they wait to see if they have any responses. Most matchmakers limit business
plans to two to four pages. The exception is ACE-Net, which requires entrepreneurs
to fill out a 50-question small corporate offering registration (SCOR)
form, generally requiring an attorney's help. The others may seem stingy
by comparison. But the sites say they render a real service in making entrepreneurs
pare their pitches to the essentials, because investors won't wade through
CREDIBILITY. Wyatt Starnes, CEO of TripWire Security Systems
Inc., agrees. He credits Garage's help in refining his business plan with
the results he got -- $2.4 million from angels and venture capitalists
for his intrusion-detection software company. "The matching site helped
create the focus, and its high profile helped create the credibility,"
Each site has its own variant for drawing up business plans. Venture
Capital Online says it uses proprietary templates to guide entrepreneurs.
Amis Ventures' staff puts business plans through several edits and phone
discussions, subjecting entrepreneurs to the kind of rigorous questioning
they can expect from investors.
One question such sites raise is how much they can really do for either
entrepreneurs or investors legally, if they remain just that -- matching
Web sites. There are fine lines between acting as a financial adviser to
entrepreneurs and editing business plans -- ditto for matching proposals
with investors' criteria and encouraging one investment over another.
No lawsuits have emerged from disputed investments or guidance on business
plans from matching sites. The U.S. Securities & Exchange Commission
is watching to see that these sites don't overstep their bounds. "The key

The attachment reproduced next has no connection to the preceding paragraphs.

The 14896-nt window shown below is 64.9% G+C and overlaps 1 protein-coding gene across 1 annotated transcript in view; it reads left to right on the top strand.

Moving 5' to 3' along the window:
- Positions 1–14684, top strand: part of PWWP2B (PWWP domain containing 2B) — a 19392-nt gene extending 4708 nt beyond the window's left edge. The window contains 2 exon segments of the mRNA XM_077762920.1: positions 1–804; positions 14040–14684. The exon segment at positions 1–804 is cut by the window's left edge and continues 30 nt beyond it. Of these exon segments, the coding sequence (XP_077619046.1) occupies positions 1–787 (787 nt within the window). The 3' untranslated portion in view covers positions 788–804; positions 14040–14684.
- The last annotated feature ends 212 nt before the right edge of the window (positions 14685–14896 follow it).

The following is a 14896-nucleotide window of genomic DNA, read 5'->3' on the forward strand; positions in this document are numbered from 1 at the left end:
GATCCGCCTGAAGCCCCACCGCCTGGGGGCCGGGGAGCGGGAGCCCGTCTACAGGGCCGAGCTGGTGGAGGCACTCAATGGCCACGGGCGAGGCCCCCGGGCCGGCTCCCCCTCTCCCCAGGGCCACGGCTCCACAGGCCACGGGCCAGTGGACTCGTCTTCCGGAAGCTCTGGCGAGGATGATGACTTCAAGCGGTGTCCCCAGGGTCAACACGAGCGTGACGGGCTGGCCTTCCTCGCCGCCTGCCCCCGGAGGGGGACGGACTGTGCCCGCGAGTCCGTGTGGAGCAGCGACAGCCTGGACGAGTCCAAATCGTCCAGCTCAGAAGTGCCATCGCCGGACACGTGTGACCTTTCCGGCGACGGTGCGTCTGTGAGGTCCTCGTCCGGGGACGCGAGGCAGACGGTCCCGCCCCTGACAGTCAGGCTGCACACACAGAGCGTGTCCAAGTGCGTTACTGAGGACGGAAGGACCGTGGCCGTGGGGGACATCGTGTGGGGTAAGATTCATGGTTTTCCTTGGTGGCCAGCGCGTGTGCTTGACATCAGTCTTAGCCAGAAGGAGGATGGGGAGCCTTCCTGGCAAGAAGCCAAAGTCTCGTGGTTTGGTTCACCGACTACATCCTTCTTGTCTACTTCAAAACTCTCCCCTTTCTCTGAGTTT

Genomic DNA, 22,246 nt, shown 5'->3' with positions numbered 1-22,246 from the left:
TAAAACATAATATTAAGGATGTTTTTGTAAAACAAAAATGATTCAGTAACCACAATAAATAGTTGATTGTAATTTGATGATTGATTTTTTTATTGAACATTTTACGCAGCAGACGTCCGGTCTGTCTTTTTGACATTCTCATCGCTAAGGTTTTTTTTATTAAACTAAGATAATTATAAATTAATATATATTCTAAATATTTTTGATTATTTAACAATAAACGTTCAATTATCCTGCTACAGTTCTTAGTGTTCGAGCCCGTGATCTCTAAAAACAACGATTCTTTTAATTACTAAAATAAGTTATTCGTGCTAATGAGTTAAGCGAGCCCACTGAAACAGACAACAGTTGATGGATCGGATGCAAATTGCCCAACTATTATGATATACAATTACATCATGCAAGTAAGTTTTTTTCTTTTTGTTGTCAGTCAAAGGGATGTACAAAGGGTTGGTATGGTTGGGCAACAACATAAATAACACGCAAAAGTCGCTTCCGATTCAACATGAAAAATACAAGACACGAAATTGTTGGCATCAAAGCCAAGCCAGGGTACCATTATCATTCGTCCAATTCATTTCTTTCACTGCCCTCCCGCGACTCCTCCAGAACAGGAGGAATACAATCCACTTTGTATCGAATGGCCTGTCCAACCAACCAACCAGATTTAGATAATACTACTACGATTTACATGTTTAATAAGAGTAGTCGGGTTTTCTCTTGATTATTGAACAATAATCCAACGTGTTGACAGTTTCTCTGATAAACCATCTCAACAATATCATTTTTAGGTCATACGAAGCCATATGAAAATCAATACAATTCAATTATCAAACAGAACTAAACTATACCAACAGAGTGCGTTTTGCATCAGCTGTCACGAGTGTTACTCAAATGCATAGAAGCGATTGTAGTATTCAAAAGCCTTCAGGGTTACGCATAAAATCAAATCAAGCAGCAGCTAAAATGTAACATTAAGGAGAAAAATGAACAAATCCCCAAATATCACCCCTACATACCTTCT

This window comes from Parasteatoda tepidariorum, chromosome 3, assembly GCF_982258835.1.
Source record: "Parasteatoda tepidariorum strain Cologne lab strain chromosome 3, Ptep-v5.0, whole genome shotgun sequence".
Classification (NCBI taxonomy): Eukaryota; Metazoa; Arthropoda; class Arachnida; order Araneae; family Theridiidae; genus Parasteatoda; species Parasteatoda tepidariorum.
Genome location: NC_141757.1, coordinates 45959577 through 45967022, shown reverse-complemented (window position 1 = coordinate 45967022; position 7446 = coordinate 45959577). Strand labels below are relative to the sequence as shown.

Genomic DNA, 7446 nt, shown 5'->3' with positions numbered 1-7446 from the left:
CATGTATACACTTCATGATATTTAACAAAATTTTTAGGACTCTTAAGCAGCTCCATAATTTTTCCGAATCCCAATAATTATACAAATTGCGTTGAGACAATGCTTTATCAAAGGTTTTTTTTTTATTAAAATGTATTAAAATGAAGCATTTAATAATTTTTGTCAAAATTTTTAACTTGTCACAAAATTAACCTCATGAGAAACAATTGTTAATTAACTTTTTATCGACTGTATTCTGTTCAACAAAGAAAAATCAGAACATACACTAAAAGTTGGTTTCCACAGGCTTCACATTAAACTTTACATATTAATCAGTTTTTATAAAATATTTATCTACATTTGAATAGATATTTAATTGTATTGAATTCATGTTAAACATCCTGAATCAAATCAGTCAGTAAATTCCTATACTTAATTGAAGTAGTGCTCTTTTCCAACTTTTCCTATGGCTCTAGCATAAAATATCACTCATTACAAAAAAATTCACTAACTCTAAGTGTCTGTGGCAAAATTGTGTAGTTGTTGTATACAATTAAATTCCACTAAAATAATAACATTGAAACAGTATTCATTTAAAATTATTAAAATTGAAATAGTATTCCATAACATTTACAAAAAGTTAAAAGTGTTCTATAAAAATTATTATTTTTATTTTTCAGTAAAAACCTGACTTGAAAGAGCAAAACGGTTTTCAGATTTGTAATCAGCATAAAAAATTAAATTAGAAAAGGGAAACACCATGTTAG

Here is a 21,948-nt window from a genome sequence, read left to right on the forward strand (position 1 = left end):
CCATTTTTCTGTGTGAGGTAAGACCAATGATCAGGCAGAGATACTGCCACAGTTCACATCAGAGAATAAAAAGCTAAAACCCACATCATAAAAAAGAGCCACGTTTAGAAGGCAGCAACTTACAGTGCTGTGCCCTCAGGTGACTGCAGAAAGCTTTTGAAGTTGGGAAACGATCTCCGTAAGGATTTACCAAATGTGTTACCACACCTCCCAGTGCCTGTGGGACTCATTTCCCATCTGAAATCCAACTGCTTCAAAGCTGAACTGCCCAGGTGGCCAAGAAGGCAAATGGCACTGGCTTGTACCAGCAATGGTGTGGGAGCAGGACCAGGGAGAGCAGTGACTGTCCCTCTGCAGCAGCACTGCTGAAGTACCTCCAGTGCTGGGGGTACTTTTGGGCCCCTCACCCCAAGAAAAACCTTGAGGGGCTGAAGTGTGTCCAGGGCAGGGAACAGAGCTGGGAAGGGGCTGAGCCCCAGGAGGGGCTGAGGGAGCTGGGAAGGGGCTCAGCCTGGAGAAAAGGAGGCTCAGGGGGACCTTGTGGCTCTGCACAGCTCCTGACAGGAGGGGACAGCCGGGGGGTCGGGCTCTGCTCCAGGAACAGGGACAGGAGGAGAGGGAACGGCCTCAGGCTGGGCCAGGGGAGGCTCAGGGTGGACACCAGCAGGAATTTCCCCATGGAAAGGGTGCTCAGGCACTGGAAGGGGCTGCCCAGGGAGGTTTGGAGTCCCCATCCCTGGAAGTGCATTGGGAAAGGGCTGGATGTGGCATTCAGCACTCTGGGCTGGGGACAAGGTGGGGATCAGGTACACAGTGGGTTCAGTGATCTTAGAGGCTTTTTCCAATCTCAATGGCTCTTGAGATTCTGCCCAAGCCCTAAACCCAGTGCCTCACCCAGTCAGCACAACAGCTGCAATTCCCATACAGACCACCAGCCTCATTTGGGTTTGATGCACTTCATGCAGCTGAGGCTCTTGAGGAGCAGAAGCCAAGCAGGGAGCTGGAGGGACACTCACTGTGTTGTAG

factor to consider is how the site is being paid: Does it have a stake
in the outcome of a transaction -- or is it holding or handling a client's
securities?" says Catherine McGuire, chief counsel for the SEC's division
of market regulations. In other words, if they earn commissions or do more
than act as bulletin boards, they have to be registered as broker/dealers.
Another issue is how well the sites comply with SEC rules that restrict
most sales of high-risk securities to accredited investors -- those who
have earned at least $200,000 for two consecutive years or have a net worth
of at least $1 million.
With the Internet blurring the lines of financial regulation, one site,
ACE-Net, has obtained an SEC letter of no-action, stating that its activities
comply with securities laws.
Meanwhile, Elevator's founder Bill Tucker, who has posted critiques
of SEC restrictions on investment in small private companies on the site
and initially said he would accept unaccredited investors, has changed
his mind -- although he hasn't ruled out the possibility for the future.
For now, though, he will only accept accredited investors. "The law in
this area is antiquated. But for now, we're going to stick with accredited
and sophisticated investors pending approval [of a letter of no-action]
by the SEC," Tucker says. For both entrepreneurs and investors, the watchwords
in Net money-hunting is no different from anywhere else: Know what you're
By Stefani Eads in New York
PART I: Are These Matchmakers Made in Heaven?
TABLE: What Matching Sites Have to Offer